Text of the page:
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Community and Q&A

Can roof sheathing dry with flash-and-batt?

Chad_Attermann | Posted in Energy Efficiency and Durability on

I have read a lot on this site about flash-and-batt, but I can’t seem to find anything definitive about the potential danger of sandwiching the roof sheathing between impermeable spray foam below and roofing underlayment above (especially peel and stick).  Isn’t it safe to assume that inevitably the underlayment may leak and some point and let moisture into the sheathing?  If/when this happens, does the sheathing have any chance of drying?

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  1. GBA Editor
    Martin Holladay | | #1

    Eventually, all roofing fails. When that happens, you end up with a roof leak.

    The solution, of course, is to replace the roofing. No one should expect inward drying to be a mechanism to handle roof leaks.

    Some homeowners decide to replace perfectly good 15-year-old roofing just because it is getting old. That's one way to address the fact that all roofing ages. In most cases, though, homeowners wait for evidence of their first roof leak, and then they replace the roofing.

    1. Chad_Attermann | | #2

      Hi Martin,

      Of course all roofing leaks eventually, and as you say inward drying can't be expected to deal with roof leaks, but it seems like the interior spray foam seal could mask a leak by trapping it in the sheathing and rotting it out without any indication of a problem. So I suppose it's more of an issue of not knowing a roof is leaking or may need replacement when the underside is flashed. I am installing 75-year shingles which will far out live the underlayment, so it won't be obvious when the roof needs replacement by visual inspection.

  2. GBA Editor
    Martin Holladay | | #3

    I don't think your underlayment will fail before the roofing (since it is protected from UV exposure). Asphalt felt lasts an amazingly long time if it doesn't see sunlight, and I doubt if the new synthetic underlayments will crumble.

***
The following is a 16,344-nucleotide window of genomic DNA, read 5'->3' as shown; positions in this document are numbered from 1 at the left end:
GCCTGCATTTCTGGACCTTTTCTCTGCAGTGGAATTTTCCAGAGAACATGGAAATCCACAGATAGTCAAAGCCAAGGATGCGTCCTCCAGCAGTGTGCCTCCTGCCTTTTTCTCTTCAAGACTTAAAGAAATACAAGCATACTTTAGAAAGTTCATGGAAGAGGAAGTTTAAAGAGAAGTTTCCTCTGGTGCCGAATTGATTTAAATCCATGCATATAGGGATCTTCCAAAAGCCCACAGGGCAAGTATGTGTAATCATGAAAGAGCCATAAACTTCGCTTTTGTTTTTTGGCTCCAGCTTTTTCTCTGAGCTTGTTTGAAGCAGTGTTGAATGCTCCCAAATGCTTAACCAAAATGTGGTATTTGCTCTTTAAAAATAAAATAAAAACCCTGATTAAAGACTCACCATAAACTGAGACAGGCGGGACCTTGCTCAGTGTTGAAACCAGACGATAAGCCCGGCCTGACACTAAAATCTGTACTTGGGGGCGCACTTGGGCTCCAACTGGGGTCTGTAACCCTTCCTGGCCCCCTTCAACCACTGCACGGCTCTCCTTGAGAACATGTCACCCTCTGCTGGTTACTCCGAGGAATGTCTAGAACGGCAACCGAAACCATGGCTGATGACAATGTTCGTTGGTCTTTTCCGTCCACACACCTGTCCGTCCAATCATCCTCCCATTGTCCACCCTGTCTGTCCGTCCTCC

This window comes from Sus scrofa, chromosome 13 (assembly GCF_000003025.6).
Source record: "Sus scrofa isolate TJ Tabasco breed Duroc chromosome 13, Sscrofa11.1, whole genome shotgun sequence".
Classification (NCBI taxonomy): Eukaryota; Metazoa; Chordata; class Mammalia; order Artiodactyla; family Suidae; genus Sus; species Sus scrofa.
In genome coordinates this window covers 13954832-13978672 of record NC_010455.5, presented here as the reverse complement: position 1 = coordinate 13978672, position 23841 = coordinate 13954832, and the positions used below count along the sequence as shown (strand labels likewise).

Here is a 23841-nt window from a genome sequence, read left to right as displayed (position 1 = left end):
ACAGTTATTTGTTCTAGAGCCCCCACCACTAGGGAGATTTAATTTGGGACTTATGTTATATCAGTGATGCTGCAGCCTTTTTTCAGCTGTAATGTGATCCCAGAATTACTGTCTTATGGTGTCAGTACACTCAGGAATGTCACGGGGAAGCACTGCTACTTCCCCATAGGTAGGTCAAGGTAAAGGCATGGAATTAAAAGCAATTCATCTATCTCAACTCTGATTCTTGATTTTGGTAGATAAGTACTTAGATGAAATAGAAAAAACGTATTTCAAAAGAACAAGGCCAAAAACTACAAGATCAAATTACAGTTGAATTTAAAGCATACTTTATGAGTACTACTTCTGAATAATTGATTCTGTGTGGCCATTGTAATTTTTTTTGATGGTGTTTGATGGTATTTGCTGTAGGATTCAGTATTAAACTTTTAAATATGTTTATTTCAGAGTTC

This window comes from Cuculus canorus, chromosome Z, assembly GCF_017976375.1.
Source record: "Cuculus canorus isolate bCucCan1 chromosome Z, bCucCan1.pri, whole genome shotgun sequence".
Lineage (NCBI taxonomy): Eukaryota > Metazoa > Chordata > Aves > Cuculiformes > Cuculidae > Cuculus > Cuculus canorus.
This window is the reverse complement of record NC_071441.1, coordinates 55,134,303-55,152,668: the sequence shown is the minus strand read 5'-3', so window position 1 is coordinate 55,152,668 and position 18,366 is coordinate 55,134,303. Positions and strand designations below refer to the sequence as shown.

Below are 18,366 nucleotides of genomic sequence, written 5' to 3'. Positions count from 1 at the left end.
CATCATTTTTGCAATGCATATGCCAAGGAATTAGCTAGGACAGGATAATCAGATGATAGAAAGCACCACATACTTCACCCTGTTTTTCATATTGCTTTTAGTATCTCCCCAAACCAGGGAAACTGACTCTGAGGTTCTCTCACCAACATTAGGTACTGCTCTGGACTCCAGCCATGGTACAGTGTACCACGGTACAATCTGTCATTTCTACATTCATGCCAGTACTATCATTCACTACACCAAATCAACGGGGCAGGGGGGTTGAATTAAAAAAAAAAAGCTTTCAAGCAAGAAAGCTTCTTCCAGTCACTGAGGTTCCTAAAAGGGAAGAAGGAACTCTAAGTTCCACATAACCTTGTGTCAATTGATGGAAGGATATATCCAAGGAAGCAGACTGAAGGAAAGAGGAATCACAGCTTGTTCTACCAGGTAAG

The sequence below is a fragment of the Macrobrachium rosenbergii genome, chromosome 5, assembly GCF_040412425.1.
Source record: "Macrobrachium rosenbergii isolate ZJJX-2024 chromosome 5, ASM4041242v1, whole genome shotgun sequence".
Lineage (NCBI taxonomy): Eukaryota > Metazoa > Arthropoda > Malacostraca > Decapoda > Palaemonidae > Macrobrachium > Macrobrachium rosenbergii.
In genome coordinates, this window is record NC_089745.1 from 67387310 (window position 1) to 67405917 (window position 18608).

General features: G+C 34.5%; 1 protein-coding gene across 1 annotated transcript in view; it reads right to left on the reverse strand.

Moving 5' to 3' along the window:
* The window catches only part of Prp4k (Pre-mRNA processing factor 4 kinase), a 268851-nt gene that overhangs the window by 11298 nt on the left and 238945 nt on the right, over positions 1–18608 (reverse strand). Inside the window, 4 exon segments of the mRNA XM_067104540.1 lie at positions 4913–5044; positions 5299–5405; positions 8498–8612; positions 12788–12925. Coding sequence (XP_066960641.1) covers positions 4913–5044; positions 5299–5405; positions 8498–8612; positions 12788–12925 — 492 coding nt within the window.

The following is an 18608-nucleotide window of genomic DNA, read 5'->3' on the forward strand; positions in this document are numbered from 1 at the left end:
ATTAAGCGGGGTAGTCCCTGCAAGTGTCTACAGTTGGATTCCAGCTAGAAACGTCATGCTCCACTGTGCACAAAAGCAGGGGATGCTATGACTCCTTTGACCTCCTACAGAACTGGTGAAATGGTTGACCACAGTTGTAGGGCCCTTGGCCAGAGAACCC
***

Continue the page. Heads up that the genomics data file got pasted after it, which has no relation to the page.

That said, underlayment doesn't stop leaks.

    There is much speculation that a closed-cell spray foam is worse than open-cell spray foam when it comes to detecting roof leaks, but precious little evidence to back up the speculation. Joe Lstiburek discounts the speculation, and so do I. If you have a roof leak, you have a roof leak, and the roofing needs to be repaired. A large number of factors affect how quickly roof leaks become apparent, but 100% of roof leaks eventually become apparent. Roofers can fix leaks.

    The best type of roof for detecting and pin-pointing roof leaks is a roof over a vented unconditioned attic, and that type of roof is my favorite, in part because it's easy to inspect the underside of the roof sheathing. Considering your concerns, that's the best type of roof for you, too.

    If you choose to create an unvented roof assembly using spray foam, you lose the opportunity to easily inspect the underside of the roof sheathing. So if that bothers you, don't build that type of roof.

  3. Jon_R | | #4

    Also think about repair-ability - mostly getting it back together with equivalent air tightness. And small (hard to detect) leaks caused by rare weather events (say very high wind and rain or snow).

    > Of course all roofing leaks eventually

    Or maybe "all roofing leaks to some extent under some conditions"?

    > does the sheathing have any chance of drying?

    Low perms aren't zero perms and some drying can occur in both directions. For example, see below, where permeable underlayment outperformed impermeable - even with low perm asphalt shingles. The % difference would have been far higher with foam underneath.

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